For anyone interested in off the beaten path travel here's a report on our time in western Honduras. Though the Bay Islands of Caribbean Honduras are very popular with sailors, western Honduras is so not a Gringo Sailing Trail destination that one can become a minor sailing celebrity just by being (a) extranjeros (foreign) and (2) on a sailboat. Here's a report on our short time as (very) minor sailing celebs . . . and, as an added bonus, a report on an Adventure in Anchoring.
In their “bible” of Central American cruising guides, Explore Central America – Part 1, the crew of s/v Sarana describes the Honduran island of El Tigre in the Golfo de Fonseca as “. . . a picture perfect base if you’re an evil genius or perhaps just a CIA operative.”
Isla El Tigre – February 19 – 22
|Isla El Tigre|
And while we don’t think any James Bond style evil geniuses have ever used this island as a base it was used by the CIA. In the 1980’s during the U.S. government’s support for the right-wing militias (contras) working to overthrow the democratically elected Nicaraguan Sandinista government, there was a CIA observation / communications post at the top of the island.
First we had an eight hour / eight nautical mile sojourn from Isla Meanguera, El Salvador to the Playa Grande anchorage at Isla El Tigre, which went something like this:
How We Got To El Tigre
- 09.50, anchor up at Isla Meanguera;
- motor eight nautical miles through choppy and shallow (26 feet in spots) water;
- 12.30, anchor down off the public pier at Amapala on Isla Tigre;
- flag down a lancha (the Central American term for a panga) for a ride to shore;
- sign in with the Port Captain and get cleared through immigration;
- arrange for the guide hanging out at the pier to take us on a tour of the island the next day;
- get some lempira (1L = approx. 5 cents; $1 = 20 L) from the island’s one cajero (ATM);
- pick up a map from the tourist office (where they already knew we were from the sailboat in town);
- buy some fruit from some street-corner vendors and a gallon of drinking water from the biggest store on the island (need a couch or pair of pants with that purified water?);
- arrange for a return lancha trip;
- anchor up and motor through the chop to the west side of the island; and
- 16.10: anchor down at the somewhat calmer anchorage of Playa Grande.
[Confession and Travel Tip: We may have irreparably skewed the island’s lancha prices. We arrived without any lempira or small denomination U.S. currency. It seemed more prudent to hire a lancha to shuttle us to shore given the windy and choppy conditions and the very rough looking local pier (we feared for the life of our dinghy). However, we mistakenly hired what turned out to be a stinky fishing lancha piloted by a not-fully-accredited 14-year old. We paid $5 (our smallest bill) for the one-way trip, thinking that was better than having to take a return trip with him. The word quickly spread that really stupid, crazy-rich gringos were in town. When we tried to hire a lancha to return us to Abracadabra a real shouting match erupted on the pier – everyone wanted a chance to make $5! To avoid grossly over paying like we did consider (1) bringing lempira or small denomination U.S. currency with you (though good luck finding lempira before you get to Honduras) or (2) arriving on a calm day and deploying your own dinghy (don't forget fenders - the town pier is very rough and see (1) because you will likely want to tip someone offering to watch your dinghy).]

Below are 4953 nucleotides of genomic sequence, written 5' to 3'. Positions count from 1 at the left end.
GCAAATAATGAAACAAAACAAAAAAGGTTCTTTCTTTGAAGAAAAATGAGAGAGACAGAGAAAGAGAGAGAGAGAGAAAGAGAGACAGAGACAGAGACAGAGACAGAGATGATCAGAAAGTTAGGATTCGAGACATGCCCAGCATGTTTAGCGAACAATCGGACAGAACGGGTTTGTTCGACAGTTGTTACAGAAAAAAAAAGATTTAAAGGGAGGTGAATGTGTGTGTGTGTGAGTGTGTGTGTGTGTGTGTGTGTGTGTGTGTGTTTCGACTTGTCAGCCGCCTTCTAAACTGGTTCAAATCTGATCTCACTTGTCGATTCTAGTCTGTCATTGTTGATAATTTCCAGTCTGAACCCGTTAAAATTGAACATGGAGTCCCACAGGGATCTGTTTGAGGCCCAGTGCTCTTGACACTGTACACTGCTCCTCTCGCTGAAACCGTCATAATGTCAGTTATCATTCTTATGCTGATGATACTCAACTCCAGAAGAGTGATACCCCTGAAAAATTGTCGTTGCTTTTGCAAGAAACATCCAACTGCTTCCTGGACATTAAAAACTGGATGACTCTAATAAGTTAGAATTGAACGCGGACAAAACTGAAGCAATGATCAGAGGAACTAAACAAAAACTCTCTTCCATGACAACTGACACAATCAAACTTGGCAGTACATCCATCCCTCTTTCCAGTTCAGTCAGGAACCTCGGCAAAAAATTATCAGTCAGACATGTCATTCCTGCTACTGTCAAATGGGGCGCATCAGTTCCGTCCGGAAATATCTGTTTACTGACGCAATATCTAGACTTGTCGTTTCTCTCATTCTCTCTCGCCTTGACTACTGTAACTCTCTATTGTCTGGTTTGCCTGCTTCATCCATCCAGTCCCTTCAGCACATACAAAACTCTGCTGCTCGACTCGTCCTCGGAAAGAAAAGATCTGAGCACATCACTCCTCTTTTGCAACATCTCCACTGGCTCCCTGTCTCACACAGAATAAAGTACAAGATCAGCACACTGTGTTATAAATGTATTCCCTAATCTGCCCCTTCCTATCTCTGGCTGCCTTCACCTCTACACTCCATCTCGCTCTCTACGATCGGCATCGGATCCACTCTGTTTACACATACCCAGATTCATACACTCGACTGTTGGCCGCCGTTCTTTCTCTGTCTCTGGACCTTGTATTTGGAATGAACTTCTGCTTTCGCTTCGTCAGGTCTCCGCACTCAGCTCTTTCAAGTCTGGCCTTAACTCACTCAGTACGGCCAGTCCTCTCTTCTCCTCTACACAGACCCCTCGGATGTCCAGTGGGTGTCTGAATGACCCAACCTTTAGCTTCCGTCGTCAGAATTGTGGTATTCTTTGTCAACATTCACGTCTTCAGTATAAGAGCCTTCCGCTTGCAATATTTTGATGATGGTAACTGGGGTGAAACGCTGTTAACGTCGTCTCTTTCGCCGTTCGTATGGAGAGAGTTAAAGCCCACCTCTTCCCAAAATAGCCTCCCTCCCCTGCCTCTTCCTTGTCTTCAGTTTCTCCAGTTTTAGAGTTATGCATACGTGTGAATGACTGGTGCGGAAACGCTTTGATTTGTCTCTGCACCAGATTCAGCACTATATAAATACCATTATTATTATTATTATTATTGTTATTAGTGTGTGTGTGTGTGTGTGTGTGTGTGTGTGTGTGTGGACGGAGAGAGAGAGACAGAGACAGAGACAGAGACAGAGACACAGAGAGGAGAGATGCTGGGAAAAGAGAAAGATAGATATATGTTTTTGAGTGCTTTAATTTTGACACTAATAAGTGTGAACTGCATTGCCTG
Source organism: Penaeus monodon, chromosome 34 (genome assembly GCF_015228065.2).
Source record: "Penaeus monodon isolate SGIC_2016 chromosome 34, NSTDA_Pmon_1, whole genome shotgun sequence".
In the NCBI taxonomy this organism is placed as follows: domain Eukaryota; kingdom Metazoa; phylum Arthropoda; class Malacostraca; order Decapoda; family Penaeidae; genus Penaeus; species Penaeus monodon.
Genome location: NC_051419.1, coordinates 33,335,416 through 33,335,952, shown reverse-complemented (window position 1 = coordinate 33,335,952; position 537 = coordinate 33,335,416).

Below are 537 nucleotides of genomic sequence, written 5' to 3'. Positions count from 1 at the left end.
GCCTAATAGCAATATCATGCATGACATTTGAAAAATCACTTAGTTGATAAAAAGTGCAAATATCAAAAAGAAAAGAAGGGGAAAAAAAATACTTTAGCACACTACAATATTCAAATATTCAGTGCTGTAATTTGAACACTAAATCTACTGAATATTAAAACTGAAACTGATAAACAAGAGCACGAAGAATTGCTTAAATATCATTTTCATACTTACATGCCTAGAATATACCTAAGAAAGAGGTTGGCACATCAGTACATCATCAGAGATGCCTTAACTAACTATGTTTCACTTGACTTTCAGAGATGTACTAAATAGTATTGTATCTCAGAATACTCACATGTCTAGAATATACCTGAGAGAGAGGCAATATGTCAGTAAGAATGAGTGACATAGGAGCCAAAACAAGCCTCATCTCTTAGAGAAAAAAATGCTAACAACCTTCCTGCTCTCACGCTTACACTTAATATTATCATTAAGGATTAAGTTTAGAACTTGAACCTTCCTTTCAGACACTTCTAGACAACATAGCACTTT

We anchored for three nights at Playa Grande. The anchorage was calm and the restaurants were closed at night, so our only evening entertainment was the singing and fiery sermon emanating from the evangelical church on the hill.
Life At El Tigre
On our first morning we took the dinghy to shore and had the perfect beach landing experience for people as out of practice as we (our last beach landing was probably at Acapulco in 2014!). The surf was very gentle and we were met by a fisherman/restaurant waiter who agreed to keep watch over the dinghy while we toured the island in Carlos’ moto-taxi (the tour is described below).
On our second day Bryce rowed the dinghy to shore and left Molly to face one of her deeply held cruising fears: a case of tourista + marine plumbing. Her case turned out to be fairly mild and was soon corrected but being left alone with her bottle of Pepto Bismol certainly made her recovery easier on both of us. Bryce spent his afternoon trying to politely ignore the group of gangsta-looking guys who took over the restaurant he had chosen for his mega-seafood lunch. They were shocked when he told them he preferred Frank Sinatra to their rap music and began to call him Mistah. Everyone parted amicably, but we don't think they'll seek Bryce out for future social engagements.
The Island Tour was a 20+ kilometer drive along the road that circles the island. We began with a stop in Amapala where we saw the primary municipal buildings, some of which were architecturally charming.
The Island Tour
|The Gargoyle Hotel|
|The Market and Moto-Taxis|
|Cultural Center - A Pretty, But Gutted, Building|
We spent some time in the main square – the source of free Wi-Fi for the island teenagers and the crew of Abracadabra:
|Captain Bryce, Checking Wi-Fi|